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About Global AgeWatch Insights

The world is rapidly ageing. The number of people over 60 will reach one billion by 2020, and two billion by 2050. The number of older people will continue to rise in almost every country in the world. This demographic change is contributing to a shifting pattern of disease towards non-communicable diseases and placing different demands on health systems around the world.

These health systems - the financing mechanisms, the workforce, the policies, the facilities and the medicine and equipment - are struggling to adapt, particularly in low and middle-income countries. Millions of older people are being left without access to the health services and support they need, denied their right to health. But with the adoption of the Sustainable Development Goals in 2015, all United Nations member states are committed to providing "health for all at all ages".

This report considers the progress being made to achieve this amid the global drive towards universal health coverage. It explores how older people are currently accessing health services and what changes need to be made to improve on this. It shows the health and wellbeing challenges older people face. And it illustrates how to act on the data issues and gaps that block health systems from effectively planning and implementing services that reach older people.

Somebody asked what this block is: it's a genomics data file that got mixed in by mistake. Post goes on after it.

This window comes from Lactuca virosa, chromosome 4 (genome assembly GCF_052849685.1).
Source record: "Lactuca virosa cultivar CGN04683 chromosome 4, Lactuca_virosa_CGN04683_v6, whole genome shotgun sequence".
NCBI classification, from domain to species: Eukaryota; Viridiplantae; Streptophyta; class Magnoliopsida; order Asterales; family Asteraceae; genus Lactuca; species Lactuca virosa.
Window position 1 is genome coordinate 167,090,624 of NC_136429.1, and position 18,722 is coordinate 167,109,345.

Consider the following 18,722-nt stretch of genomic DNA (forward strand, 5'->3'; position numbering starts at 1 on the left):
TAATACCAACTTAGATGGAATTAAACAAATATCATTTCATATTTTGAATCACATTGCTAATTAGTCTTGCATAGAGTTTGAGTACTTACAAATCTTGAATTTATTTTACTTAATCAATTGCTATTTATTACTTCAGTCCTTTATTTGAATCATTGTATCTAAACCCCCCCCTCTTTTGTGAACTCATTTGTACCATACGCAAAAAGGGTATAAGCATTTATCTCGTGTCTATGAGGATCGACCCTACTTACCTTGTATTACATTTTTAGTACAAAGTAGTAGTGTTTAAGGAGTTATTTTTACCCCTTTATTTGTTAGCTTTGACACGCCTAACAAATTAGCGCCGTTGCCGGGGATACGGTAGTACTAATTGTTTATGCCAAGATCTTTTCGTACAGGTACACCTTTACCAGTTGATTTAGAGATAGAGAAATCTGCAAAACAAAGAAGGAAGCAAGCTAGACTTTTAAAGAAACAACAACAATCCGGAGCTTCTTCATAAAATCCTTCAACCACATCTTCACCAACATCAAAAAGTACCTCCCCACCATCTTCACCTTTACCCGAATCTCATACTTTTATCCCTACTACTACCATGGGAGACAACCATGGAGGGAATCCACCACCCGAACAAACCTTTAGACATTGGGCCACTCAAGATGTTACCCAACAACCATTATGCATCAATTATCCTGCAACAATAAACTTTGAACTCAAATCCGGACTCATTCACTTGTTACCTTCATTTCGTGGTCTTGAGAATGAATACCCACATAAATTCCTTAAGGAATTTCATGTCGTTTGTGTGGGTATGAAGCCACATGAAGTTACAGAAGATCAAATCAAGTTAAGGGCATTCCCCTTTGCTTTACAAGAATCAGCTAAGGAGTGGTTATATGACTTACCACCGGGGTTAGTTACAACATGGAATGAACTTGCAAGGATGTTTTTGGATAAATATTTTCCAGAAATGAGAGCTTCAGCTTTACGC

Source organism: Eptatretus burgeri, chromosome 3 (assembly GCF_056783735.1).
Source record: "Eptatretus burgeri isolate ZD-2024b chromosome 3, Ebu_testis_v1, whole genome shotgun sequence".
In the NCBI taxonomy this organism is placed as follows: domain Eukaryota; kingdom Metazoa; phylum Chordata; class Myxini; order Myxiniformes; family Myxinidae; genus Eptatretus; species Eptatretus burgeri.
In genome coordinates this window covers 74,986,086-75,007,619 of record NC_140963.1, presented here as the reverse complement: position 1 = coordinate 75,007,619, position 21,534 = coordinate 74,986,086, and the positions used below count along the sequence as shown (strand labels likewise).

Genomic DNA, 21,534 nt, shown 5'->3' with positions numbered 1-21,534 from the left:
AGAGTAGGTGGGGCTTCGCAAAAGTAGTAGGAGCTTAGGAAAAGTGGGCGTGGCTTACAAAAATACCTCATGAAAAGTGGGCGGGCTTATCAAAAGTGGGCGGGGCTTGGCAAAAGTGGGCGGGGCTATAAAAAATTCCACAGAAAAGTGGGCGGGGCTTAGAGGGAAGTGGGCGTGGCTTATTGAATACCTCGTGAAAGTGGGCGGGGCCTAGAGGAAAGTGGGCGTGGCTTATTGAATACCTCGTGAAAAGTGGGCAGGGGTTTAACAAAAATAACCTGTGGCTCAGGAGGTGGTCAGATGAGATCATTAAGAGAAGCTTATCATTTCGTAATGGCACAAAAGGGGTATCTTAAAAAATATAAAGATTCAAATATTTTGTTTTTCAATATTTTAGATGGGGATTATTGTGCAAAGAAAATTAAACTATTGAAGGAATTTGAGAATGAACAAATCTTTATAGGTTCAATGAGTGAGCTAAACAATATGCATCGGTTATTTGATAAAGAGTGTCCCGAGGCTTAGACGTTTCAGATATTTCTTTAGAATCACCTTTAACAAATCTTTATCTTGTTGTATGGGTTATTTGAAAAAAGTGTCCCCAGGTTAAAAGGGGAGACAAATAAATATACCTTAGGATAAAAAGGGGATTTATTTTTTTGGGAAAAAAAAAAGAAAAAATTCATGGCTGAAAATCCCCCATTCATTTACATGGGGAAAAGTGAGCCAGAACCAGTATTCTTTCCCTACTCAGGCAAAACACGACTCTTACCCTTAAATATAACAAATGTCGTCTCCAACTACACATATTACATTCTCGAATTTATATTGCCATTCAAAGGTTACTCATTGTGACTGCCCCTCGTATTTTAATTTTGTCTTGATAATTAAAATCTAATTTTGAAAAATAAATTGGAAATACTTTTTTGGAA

The report includes in-depth studies on the trends in ageing and health in 12 low and middle-income countries, looking at data on life expectancy, shifting patterns of disease, mental health and cognitive impairment, violence and abuse, and health financing. The countries selected represent various stages of their demographic, epidemiological and health systems transitions.

Global AgeWatch Insights was developed by HelpAge International, supported by a grant from AARP.

Selecting data

The Global AgeWatch Insights uses data estimates from the Institute for Health Metrics and Evaluation's global burden of disease study, the World Health Organization's Global Health Observatory, the United Nations Department of Economic and Social Affairs` Population Division, and the International Labour Organization`s World Social Protection Report.

These international data sets are more reliably comparable across countries and avoid the data gaps often present in national sources.

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